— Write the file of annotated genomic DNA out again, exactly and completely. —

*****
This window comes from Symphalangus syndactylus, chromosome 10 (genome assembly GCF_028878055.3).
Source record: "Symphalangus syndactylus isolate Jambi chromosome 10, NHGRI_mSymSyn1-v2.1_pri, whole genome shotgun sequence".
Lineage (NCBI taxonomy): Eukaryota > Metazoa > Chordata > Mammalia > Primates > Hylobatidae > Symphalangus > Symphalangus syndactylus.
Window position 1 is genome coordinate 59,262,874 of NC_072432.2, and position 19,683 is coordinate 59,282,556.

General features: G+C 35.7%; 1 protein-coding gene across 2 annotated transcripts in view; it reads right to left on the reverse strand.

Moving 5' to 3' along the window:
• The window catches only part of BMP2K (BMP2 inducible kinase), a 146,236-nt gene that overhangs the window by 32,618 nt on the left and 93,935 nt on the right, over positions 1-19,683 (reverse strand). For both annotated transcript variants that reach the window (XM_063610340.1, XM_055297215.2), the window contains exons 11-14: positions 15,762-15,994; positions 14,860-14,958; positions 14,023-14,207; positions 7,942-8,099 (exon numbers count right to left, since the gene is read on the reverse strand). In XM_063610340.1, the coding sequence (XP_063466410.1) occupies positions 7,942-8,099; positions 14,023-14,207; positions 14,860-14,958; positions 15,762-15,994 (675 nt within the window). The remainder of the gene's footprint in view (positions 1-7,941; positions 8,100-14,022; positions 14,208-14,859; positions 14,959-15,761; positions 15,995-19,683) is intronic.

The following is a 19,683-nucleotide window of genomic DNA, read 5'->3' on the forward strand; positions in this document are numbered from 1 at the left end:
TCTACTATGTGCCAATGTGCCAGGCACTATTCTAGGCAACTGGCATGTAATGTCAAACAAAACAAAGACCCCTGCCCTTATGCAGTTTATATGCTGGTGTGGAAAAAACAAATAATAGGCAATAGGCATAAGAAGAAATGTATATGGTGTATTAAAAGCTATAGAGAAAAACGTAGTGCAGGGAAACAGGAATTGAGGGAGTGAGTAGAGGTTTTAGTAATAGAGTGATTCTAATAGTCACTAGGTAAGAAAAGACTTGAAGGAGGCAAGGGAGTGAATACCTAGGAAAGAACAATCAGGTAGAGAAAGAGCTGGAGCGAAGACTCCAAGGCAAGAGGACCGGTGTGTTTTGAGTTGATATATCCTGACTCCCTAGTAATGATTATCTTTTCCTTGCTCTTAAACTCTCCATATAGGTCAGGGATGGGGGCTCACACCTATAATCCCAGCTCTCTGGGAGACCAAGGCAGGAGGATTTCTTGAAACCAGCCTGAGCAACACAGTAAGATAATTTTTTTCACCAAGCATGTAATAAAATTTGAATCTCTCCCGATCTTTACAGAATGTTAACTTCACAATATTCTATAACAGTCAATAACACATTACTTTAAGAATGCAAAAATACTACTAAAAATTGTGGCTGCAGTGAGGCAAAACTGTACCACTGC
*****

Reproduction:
This window comes from Symphalangus syndactylus, chromosome 10 (genome assembly GCF_028878055.3).
Source record: "Symphalangus syndactylus isolate Jambi chromosome 10, NHGRI_mSymSyn1-v2.1_pri, whole genome shotgun sequence".
Lineage (NCBI taxonomy): Eukaryota > Metazoa > Chordata > Mammalia > Primates > Hylobatidae > Symphalangus > Symphalangus syndactylus.
Window position 1 is genome coordinate 59,262,874 of NC_072432.2, and position 19,683 is coordinate 59,282,556.

General features: G+C 35.7%; 1 protein-coding gene across 2 annotated transcripts in view; it reads right to left on the reverse strand.

Moving 5' to 3' along the window:
• The window catches only part of BMP2K (BMP2 inducible kinase), a 146,236-nt gene that overhangs the window by 32,618 nt on the left and 93,935 nt on the right, over positions 1-19,683 (reverse strand). For both annotated transcript variants that reach the window (XM_063610340.1, XM_055297215.2), the window contains exons 11-14: positions 15,762-15,994; positions 14,860-14,958; positions 14,023-14,207; positions 7,942-8,099 (exon numbers count right to left, since the gene is read on the reverse strand). In XM_063610340.1, the coding sequence (XP_063466410.1) occupies positions 7,942-8,099; positions 14,023-14,207; positions 14,860-14,958; positions 15,762-15,994 (675 nt within the window). The remainder of the gene's footprint in view (positions 1-7,941; positions 8,100-14,022; positions 14,208-14,859; positions 14,959-15,761; positions 15,995-19,683) is intronic.

The following is a 19,683-nucleotide window of genomic DNA, read 5'->3' on the forward strand; positions in this document are numbered from 1 at the left end:
TCTACTATGTGCCAATGTGCCAGGCACTATTCTAGGCAACTGGCATGTAATGTCAAACAAAACAAAGACCCCTGCCCTTATGCAGTTTATATGCTGGTGTGGAAAAAACAAATAATAGGCAATAGGCATAAGAAGAAATGTATATGGTGTATTAAAAGCTATAGAGAAAAACGTAGTGCAGGGAAACAGGAATTGAGGGAGTGAGTAGAGGTTTTAGTAATAGAGTGATTCTAATAGTCACTAGGTAAGAAAAGACTTGAAGGAGGCAAGGGAGTGAATACCTAGGAAAGAACAATCAGGTAGAGAAAGAGCTGGAGCGAAGACTCCAAGGCAAGAGGACCGGTGTGTTTTGAGTTGATATATCCTGACTCCCTAGTAATGATTATCTTTTCCTTGCTCTTAAACTCTCCATATAGGTCAGGGATGGGGGCTCACACCTATAATCCCAGCTCTCTGGGAGACCAAGGCAGGAGGATTTCTTGAAACCAGCCTGAGCAACACAGTAAGATAATTTTTTTCACCAAGCATGTAATAAAATTTGAATCTCTCCCGATCTTTACAGAATGTTAACTTCACAATATTCTATAACAGTCAATAACACATTACTTTAAGAATGCAAAAATACTACTAAAAATTGTGGCTGCAGTGAGGCAAAACTGTACCACTGC